Going into his second year, he shows some improvement but fails to adequately replace the three veteran defensive lineman Elway let walk in the off-season. Journeyman and rookies pass him on the depth chart and he fails to make any sort of noticeable impact with his time on the field except for when he proves to be a complete liability against the run.
Obviously it was just one game in his first preseason, so don’t panic by any means. He’s the same guy who did this in his first game. My point is that he still looks like a sub-package interior rusher who will need to improve against the run. The 49ers gashed Denver’s defense in the 3rd quarter by running at the rookie defensive tackle. On the play above, they also caught Jamal Carter, who had a fair share of struggles in his new position.
One sub-package guy who did a lot better than anticipated was DeMarcus Walker. Like Sam Jones, I owe Walker an apology because he was an asset against the run last Monday. As I mentioned yesterday, he’s been good enough that the competition between Walker and Mike Purcell is compelling.
Purcell fits as a nose tackle type and has quietly had himself a very solid preseason. At this point, I’d bet money on one or even both making the roster, depending on how everything else fits.
One thing that stood out on first viewing and only got more glaring under review is the pecking order in the secondary. Many in Broncos Country lamented Denver’s lack of depth, and I suspect part of that was the big plays that happened late in Monday’s game.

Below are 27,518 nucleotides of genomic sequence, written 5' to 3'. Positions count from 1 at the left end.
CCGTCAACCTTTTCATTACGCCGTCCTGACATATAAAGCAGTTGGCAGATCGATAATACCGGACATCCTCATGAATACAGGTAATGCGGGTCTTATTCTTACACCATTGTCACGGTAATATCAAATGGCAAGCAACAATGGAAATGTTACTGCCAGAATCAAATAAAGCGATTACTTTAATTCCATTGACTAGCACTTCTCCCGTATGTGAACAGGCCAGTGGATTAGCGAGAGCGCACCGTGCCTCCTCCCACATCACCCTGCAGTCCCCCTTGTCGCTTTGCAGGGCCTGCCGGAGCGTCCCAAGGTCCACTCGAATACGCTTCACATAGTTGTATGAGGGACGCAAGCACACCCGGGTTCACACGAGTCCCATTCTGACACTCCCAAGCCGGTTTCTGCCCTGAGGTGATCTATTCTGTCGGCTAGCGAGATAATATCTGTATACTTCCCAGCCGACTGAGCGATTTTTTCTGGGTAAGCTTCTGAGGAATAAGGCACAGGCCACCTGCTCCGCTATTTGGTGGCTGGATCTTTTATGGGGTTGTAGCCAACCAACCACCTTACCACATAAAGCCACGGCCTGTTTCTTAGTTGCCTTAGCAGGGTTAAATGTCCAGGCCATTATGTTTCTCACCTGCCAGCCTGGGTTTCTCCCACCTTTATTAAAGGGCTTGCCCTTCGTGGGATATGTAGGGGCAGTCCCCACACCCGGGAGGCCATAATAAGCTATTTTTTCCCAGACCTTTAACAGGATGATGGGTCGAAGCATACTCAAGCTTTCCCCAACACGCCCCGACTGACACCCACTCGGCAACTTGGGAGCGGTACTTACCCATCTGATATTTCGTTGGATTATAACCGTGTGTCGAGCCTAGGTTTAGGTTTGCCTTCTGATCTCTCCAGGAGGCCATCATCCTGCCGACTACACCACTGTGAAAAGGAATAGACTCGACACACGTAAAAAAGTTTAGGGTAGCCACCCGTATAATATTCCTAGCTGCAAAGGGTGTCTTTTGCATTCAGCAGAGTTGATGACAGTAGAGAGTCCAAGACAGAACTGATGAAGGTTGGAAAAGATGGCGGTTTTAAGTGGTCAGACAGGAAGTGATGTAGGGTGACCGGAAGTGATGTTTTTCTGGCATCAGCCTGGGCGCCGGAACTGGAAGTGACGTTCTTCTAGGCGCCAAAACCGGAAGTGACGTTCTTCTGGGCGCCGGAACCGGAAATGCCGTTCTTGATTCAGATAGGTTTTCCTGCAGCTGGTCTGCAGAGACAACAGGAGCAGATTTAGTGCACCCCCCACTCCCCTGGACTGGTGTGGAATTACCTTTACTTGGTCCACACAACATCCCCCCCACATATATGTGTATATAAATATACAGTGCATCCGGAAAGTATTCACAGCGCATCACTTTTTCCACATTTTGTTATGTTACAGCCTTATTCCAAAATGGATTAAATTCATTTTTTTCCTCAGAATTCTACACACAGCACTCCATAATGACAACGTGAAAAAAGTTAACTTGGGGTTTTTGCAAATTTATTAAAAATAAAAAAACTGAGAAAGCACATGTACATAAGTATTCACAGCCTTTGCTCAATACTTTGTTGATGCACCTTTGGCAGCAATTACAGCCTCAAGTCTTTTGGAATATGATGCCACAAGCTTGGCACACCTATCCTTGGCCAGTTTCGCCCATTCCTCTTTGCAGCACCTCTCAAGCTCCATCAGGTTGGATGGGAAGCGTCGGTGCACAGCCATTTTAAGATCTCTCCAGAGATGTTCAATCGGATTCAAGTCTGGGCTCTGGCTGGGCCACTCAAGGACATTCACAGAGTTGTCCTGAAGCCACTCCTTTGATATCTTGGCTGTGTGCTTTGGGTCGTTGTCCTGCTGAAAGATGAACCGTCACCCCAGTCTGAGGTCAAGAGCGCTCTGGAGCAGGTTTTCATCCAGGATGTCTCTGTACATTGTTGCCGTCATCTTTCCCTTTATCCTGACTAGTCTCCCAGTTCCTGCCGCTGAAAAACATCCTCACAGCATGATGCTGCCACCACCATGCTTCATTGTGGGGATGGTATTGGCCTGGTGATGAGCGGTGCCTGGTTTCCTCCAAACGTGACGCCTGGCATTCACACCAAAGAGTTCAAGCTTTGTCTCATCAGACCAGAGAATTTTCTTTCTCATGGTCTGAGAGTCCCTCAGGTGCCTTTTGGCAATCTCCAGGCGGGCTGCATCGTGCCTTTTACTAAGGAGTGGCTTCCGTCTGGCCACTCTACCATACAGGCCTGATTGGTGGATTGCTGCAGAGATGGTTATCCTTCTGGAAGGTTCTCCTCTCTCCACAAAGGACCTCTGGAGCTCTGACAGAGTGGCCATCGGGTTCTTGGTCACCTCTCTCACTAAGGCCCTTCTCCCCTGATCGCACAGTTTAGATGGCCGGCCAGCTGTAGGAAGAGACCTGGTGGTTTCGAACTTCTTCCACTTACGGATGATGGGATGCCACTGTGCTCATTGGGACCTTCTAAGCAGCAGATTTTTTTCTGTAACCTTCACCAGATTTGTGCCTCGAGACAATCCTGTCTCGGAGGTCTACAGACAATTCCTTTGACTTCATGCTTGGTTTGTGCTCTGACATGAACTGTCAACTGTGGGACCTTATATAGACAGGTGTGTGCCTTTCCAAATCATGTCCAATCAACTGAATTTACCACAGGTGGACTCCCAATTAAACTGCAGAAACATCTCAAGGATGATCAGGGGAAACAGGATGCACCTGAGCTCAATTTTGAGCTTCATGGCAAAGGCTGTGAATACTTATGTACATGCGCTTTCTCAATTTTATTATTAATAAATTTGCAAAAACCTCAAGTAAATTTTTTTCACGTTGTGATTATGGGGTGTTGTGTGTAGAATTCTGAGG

With Will Parks, Su’a Cravens, Kareem Jackson, and Bryce Callahan out, Trey Marshall logged 35 snaps. Trey Johnson played 26. To say they struggled is an understatement. Dymonte Thomas was quiet, which comparatively is a very good thing.
One player who did flash was Shamarko Thomas, who had a really nice pass breakup and was active in pursuit. He’s had a pretty good preseason to date and the 2018 special teamer has done everything right to keep himself alive in the bubble battle.
Another player who should make it onto the final roster is Linden Stephens. Life as a corner means his two big mistakes have been the moments everyone probably remembers, but he’s been aggressively sticky in coverage. At present, I’d think he’s Fangio’s fifth and final corner.
Right now, I suspect the Broncos carry an extra safety since Kareem Jackson offers them insurance at both positions.